It was President Dwight David Eisenhower who urged the federal government to expand its role in education and successfully advocated for passage of the first major expansion of federal education policy — the Cold War-prompted National Defense Education Act of 1958. The law was responsible for fostering the first major wave of standardized testing in the 20th century. By 1966, nearly all high school students were taking some form of standardized aptitude test, versus just one-third of students in 1958, according to a 2006 report by the Institute for Defense Analyses. Seven years later, 18 Senate Republicans would join Democrats in the upper house in supporting the passage of the Elementary and Secondary Education Act (14 Republicans, along with four Democrats, would oppose its passage).
As Chester Finn points out, it was Richard Nixon (at the urging of Daniel Patrick Moynihan and the famed Coleman Report) who pushed for the earliest efforts at bringing rigor and accountability through a proposed center that eventually became the Institute for Educational Sciences. And the school reform movement would have merely remained one based in the southern states without the help of the Reagan Administration, which issued A Nation at Risk, the report on America’s education crisis that helped rally Republicans, centrist Democrats, big-city mayors and urban progressives to embrace standardized testing, charter schools, school choice and teacher quality reforms. In the most-recent two decades, Republicans have pushed for even greater expansion of the federal role in education. While the passage of No Child by a Republican-controlled Congress is the best-known example, there is also the now-shuttered D.C. Opportunity school voucher program (whose revival is now being sought by Congressman Jason Chaffetz and others).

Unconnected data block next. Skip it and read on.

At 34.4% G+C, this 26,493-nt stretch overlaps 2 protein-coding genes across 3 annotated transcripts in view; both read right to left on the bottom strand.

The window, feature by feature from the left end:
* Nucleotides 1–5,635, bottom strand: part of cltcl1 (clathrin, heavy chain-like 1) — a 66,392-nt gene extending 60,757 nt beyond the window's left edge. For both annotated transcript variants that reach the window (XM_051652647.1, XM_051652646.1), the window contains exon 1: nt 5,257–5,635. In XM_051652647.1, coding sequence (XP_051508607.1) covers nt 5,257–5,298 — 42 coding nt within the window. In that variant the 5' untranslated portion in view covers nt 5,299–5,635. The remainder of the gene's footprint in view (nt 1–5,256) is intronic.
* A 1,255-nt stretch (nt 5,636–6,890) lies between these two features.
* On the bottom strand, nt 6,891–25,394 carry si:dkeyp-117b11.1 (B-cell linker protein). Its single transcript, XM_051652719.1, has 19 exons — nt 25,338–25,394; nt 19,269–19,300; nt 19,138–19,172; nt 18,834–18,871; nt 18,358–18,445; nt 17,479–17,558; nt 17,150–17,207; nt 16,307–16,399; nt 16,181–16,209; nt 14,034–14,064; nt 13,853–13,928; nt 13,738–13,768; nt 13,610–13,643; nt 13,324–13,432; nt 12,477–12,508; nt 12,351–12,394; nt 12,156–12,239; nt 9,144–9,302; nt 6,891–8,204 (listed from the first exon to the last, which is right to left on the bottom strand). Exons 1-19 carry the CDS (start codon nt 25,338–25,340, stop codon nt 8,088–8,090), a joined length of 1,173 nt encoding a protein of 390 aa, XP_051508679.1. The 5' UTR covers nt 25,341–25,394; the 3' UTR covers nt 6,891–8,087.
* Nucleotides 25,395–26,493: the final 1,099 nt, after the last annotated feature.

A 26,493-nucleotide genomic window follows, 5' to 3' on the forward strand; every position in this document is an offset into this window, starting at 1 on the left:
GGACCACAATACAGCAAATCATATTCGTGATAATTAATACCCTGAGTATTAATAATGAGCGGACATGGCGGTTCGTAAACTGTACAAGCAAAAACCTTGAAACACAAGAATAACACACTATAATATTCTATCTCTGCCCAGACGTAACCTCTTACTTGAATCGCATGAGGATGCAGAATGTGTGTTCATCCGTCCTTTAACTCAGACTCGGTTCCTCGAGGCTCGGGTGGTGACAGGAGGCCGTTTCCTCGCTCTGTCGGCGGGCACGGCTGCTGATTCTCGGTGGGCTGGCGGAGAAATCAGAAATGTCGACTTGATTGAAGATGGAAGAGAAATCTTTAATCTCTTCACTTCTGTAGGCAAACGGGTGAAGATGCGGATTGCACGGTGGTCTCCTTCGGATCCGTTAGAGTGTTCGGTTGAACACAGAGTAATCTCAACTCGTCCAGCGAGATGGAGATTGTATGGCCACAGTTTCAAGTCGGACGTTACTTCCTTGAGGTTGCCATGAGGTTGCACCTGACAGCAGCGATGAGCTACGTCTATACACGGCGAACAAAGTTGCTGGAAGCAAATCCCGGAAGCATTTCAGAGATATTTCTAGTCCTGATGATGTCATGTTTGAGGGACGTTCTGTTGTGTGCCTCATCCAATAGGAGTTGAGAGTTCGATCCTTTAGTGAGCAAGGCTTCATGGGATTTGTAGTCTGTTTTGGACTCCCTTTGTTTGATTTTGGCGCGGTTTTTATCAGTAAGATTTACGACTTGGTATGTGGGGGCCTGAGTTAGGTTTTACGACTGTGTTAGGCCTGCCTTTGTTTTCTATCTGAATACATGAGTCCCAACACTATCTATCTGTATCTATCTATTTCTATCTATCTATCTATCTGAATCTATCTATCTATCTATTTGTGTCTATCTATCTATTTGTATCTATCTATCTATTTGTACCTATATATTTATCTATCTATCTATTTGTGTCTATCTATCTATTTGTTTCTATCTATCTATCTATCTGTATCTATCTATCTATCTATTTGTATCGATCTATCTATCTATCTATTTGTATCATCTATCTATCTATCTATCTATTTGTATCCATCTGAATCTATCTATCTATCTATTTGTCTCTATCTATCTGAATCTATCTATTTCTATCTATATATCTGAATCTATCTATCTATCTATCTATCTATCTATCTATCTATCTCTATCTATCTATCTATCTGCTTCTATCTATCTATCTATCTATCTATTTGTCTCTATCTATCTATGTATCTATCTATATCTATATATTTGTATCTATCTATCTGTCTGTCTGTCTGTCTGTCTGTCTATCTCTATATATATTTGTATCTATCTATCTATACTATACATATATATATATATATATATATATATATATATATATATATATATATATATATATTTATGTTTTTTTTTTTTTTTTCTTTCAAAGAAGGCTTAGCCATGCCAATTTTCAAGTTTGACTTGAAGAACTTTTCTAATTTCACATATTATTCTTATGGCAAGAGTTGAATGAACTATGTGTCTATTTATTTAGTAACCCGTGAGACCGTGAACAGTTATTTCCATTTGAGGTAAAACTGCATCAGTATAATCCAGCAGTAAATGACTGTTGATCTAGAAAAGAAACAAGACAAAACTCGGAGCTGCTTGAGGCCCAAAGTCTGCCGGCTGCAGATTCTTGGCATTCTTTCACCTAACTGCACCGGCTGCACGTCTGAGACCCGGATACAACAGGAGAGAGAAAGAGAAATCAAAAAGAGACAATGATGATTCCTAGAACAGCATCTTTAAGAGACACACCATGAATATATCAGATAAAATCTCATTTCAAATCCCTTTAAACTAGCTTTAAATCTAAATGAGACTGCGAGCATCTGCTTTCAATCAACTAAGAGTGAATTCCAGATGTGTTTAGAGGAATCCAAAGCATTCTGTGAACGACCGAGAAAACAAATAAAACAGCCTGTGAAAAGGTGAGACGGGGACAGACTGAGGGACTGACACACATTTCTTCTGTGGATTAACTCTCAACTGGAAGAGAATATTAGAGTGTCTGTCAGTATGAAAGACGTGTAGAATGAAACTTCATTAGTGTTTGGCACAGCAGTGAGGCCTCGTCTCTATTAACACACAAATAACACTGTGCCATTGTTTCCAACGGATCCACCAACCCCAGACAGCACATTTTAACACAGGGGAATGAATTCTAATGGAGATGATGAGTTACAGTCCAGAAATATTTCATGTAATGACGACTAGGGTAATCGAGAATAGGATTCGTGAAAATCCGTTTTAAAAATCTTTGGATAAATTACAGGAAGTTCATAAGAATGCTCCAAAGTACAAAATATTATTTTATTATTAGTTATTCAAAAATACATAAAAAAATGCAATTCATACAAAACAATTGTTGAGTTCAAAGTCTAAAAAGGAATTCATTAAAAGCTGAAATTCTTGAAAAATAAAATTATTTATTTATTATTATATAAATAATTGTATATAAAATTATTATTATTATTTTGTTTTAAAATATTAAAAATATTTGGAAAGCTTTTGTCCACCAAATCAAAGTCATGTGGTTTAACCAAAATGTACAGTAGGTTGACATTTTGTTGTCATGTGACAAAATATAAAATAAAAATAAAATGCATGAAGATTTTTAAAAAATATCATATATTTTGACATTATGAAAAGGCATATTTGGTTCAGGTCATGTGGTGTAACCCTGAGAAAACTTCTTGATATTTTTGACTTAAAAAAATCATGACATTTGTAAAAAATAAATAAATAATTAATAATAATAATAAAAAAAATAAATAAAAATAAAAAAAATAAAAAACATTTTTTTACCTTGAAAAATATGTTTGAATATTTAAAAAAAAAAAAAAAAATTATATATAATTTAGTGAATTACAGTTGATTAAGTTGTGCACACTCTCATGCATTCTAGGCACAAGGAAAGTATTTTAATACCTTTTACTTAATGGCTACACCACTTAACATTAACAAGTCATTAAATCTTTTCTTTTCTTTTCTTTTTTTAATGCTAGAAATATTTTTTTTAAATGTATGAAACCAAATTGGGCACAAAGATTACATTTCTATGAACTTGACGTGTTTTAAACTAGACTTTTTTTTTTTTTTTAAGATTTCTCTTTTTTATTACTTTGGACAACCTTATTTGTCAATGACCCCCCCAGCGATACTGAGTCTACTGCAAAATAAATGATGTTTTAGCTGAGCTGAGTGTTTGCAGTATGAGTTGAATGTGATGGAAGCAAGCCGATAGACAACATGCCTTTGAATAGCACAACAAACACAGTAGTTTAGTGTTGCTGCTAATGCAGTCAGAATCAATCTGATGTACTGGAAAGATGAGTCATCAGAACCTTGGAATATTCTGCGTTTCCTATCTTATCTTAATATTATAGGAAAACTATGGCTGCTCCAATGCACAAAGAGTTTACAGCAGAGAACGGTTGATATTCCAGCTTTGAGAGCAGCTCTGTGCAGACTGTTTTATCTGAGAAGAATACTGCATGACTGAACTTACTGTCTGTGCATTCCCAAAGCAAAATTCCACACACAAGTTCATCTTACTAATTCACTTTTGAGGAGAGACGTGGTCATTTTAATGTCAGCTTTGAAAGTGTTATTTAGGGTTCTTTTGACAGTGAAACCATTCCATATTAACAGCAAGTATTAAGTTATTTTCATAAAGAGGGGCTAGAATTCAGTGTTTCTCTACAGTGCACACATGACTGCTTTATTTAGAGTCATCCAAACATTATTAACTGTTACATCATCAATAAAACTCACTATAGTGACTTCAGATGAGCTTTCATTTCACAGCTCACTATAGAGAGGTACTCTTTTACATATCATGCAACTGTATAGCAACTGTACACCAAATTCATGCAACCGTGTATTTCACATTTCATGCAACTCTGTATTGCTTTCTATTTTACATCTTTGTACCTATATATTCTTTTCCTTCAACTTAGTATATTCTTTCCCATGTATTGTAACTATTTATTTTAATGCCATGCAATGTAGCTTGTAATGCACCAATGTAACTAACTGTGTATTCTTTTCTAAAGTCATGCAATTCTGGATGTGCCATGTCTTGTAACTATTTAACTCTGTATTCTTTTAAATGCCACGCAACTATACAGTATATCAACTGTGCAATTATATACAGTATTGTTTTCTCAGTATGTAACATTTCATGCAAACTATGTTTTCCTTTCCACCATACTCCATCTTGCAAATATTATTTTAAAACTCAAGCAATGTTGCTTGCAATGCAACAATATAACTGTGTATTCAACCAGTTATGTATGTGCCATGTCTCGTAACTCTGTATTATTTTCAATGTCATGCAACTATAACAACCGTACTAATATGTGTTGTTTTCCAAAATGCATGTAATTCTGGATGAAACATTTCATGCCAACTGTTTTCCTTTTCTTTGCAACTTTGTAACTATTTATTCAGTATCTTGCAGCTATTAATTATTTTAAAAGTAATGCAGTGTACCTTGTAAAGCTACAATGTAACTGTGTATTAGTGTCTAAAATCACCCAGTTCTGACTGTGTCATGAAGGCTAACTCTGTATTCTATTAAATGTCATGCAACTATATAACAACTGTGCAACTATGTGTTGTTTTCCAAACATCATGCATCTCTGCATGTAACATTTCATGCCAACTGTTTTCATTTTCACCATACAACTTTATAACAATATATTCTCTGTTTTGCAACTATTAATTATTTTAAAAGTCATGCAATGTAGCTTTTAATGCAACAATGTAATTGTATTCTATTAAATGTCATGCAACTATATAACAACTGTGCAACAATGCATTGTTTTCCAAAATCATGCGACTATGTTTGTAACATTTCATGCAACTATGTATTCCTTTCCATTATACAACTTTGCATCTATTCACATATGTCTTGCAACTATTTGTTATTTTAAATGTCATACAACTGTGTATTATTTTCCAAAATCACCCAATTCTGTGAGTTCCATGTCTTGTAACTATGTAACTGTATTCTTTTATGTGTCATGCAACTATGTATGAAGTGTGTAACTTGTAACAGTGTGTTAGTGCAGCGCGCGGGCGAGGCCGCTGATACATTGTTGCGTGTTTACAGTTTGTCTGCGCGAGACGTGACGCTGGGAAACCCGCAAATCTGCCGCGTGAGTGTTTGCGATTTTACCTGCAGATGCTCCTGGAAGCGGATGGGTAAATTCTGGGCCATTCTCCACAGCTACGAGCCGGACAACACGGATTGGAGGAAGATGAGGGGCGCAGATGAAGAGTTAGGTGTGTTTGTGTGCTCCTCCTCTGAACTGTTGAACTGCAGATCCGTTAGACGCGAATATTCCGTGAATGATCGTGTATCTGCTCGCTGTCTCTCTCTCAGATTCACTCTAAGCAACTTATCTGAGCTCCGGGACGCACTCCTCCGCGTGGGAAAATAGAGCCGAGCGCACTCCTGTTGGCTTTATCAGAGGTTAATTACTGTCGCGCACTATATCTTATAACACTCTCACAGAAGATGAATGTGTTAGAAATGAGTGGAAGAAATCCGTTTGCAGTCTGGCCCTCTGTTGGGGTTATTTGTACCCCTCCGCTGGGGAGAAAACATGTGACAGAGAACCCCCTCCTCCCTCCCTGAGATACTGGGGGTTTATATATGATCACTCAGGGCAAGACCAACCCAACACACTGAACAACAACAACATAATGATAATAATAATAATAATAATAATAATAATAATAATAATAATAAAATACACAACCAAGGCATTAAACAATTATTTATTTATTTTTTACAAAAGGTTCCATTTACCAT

Certainly Republicans have opposed expansion of federal education policy when it didn’t suit their ideological (or political goals). After all, it was the GOP-controlled Congress that in 1995, passed budget blueprints that proposed to reduce increases in federal education and Head Start spending by $40 billion for a seven-year period and voted (in the House of Representatives) to reduce spending increases in Title I by 17 percent. The Republicans also opposed Bill Clinton’s efforts to move towards national testing and efforts to fund class-size reduction efforts. But most of that opposition was motivated not by pure ideological concerns, but by the general effort to weaken Clinton’s case for a second term in office. Once Clinton won re-election in 1996, Republican opposition to expanded federal education policy weakened substantially; by the time Bush came into office, the school reform movement had gained substantial momentum in both GOP and Democrat circles.
Given that Ravitch was a former U.S. Department of Education flunkie during the first George Bush administration, and an advocate for the very school reform policies she now opposes during those years, she should know this history well. But as typical with Ravitch these days, she engages in the kind of cherry-picking of historical facts that wouldn’t be tolerated by either an adjunct professor or an editorial page editor. The piece, like her book, is just plain shoddy.
It’s time for Ravitch to put down her pen and her Twitter feed, and get back to the books.